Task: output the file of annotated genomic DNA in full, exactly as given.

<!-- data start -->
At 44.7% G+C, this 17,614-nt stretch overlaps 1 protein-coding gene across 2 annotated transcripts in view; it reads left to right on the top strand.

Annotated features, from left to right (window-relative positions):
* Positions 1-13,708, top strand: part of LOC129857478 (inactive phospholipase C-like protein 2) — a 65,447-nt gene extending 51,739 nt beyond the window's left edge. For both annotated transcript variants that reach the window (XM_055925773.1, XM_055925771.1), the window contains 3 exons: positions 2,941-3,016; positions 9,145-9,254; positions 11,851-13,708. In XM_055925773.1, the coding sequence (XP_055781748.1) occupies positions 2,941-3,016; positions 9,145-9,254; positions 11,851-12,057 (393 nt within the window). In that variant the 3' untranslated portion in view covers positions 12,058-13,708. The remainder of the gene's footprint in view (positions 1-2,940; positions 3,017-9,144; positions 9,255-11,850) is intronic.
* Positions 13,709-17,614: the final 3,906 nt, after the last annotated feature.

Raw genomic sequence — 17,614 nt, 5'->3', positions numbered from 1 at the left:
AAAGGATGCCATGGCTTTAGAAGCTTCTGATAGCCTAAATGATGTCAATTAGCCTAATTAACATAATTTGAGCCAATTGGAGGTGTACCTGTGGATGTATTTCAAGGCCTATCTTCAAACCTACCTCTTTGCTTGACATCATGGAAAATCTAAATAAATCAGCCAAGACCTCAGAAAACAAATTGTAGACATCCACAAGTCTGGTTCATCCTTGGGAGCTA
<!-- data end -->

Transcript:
At 44.7% G+C, this 17,614-nt stretch overlaps 1 protein-coding gene across 2 annotated transcripts in view; it reads left to right on the top strand.

Annotated features, from left to right (window-relative positions):
* Positions 1-13,708, top strand: part of LOC129857478 (inactive phospholipase C-like protein 2) — a 65,447-nt gene extending 51,739 nt beyond the window's left edge. For both annotated transcript variants that reach the window (XM_055925773.1, XM_055925771.1), the window contains 3 exons: positions 2,941-3,016; positions 9,145-9,254; positions 11,851-13,708. In XM_055925773.1, the coding sequence (XP_055781748.1) occupies positions 2,941-3,016; positions 9,145-9,254; positions 11,851-12,057 (393 nt within the window). In that variant the 3' untranslated portion in view covers positions 12,058-13,708. The remainder of the gene's footprint in view (positions 1-2,940; positions 3,017-9,144; positions 9,255-11,850) is intronic.
* Positions 13,709-17,614: the final 3,906 nt, after the last annotated feature.

Raw genomic sequence — 17,614 nt, 5'->3', positions numbered from 1 at the left:
AAAGGATGCCATGGCTTTAGAAGCTTCTGATAGCCTAAATGATGTCAATTAGCCTAATTAACATAATTTGAGCCAATTGGAGGTGTACCTGTGGATGTATTTCAAGGCCTATCTTCAAACCTACCTCTTTGCTTGACATCATGGAAAATCTAAATAAATCAGCCAAGACCTCAGAAAACAAATTGTAGACATCCACAAGTCTGGTTCATCCTTGGGAGCTA